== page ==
• PTSD can occur with other mental health disorders (co-occurring disorders), such as anxiety and depression
  • Post-traumatic stress disorder is not a mental illness that only affects combat veterans; the symptoms of PTSD can impact anyone who has experienced a traumatic event.
  • Substance abuse and substance misuse disorders are widespread conditions for people living with PTSD.
  • The prognosis for PTSD is favourable because of pioneering trauma treatments (such as EMDR and CBT)

Risk rates for PTSD

The prevalence rates of PTSD in America differ depending on the size of the group studied and the demographics.

However, studies show that post-traumatic stress disorder affects approximately 3.5% of the US population in any given year.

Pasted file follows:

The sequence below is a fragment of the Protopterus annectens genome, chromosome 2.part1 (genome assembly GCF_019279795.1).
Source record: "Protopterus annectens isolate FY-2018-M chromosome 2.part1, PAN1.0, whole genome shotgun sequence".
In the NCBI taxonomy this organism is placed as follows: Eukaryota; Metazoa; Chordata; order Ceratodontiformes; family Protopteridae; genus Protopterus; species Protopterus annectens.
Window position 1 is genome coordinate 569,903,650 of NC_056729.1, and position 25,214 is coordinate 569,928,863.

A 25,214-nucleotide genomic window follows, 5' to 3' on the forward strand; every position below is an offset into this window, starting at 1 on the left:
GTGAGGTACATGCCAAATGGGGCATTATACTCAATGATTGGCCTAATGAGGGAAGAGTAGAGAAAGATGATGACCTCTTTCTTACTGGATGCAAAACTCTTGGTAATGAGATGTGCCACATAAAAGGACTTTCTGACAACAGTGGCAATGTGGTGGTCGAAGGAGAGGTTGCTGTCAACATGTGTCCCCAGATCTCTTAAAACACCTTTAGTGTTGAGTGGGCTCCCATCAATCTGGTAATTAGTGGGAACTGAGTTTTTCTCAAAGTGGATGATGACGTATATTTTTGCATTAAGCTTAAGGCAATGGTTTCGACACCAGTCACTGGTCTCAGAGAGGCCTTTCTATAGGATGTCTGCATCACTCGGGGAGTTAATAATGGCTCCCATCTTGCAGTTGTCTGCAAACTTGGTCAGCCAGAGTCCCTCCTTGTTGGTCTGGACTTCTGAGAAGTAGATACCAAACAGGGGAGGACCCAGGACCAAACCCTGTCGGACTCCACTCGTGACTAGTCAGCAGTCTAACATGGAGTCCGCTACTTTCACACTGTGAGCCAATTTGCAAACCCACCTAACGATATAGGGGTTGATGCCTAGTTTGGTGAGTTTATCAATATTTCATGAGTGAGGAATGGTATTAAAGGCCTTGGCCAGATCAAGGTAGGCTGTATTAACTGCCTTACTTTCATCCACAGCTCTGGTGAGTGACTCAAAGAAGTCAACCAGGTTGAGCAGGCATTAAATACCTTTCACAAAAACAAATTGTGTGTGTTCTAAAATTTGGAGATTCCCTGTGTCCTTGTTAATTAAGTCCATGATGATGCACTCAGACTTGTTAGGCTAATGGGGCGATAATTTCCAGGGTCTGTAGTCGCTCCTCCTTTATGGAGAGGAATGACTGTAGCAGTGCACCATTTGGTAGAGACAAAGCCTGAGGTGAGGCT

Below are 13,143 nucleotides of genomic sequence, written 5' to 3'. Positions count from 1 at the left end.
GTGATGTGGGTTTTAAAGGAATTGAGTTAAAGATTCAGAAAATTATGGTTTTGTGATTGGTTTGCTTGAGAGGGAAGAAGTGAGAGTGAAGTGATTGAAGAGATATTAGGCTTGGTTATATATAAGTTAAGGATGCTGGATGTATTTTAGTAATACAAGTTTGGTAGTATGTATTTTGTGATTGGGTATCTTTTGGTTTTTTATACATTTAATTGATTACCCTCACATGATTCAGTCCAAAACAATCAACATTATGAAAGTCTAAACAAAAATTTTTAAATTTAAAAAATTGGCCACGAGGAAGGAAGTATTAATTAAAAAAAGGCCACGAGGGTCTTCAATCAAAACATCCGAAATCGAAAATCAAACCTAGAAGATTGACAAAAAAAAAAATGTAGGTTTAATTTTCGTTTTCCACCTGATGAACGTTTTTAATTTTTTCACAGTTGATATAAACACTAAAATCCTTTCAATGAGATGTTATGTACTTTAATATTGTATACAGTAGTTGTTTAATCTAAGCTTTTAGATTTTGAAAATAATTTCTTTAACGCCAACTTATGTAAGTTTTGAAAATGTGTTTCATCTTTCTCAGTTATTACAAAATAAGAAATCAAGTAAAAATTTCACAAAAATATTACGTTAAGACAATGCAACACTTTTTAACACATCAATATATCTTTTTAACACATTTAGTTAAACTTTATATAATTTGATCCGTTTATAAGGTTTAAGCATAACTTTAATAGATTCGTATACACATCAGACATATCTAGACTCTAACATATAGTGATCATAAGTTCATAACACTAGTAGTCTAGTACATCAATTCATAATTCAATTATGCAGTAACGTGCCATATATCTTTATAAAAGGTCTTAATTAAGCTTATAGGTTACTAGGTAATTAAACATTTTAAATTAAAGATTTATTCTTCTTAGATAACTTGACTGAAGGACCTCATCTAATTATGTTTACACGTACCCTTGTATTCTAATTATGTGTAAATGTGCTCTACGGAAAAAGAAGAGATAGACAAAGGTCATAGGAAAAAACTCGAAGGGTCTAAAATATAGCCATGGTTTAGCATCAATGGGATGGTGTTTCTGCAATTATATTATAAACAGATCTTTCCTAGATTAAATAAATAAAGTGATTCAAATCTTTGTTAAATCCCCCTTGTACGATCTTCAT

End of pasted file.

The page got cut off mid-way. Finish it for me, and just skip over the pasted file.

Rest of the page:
PTSD Statistics

Researchers have reported several harrowing statistics around PTSD:

  • Around 8 million US citizens have a diagnosis (or have experienced symptoms) of PTSD in any given year.
  • 1 in 13 people will develop post-traumatic stress disorder in their lifetime
  • 20% of people who experience a traumatic event will go on to develop PTSD
  • 70% of adults experience at least one traumatic event during their lifespan

Five significant signs of PTSD to look out for

Signs and symptoms of PTSD - Centres for Health and Healing

With the above statistics in mind, individuals at risk of developing PTSD must know what signs to look out for to prevent the mental illness from getting worse.

Although there are likely additional symptoms, below are the five significant signs of post-traumatic stress disorder to be aware of:

#1. Hyperarousal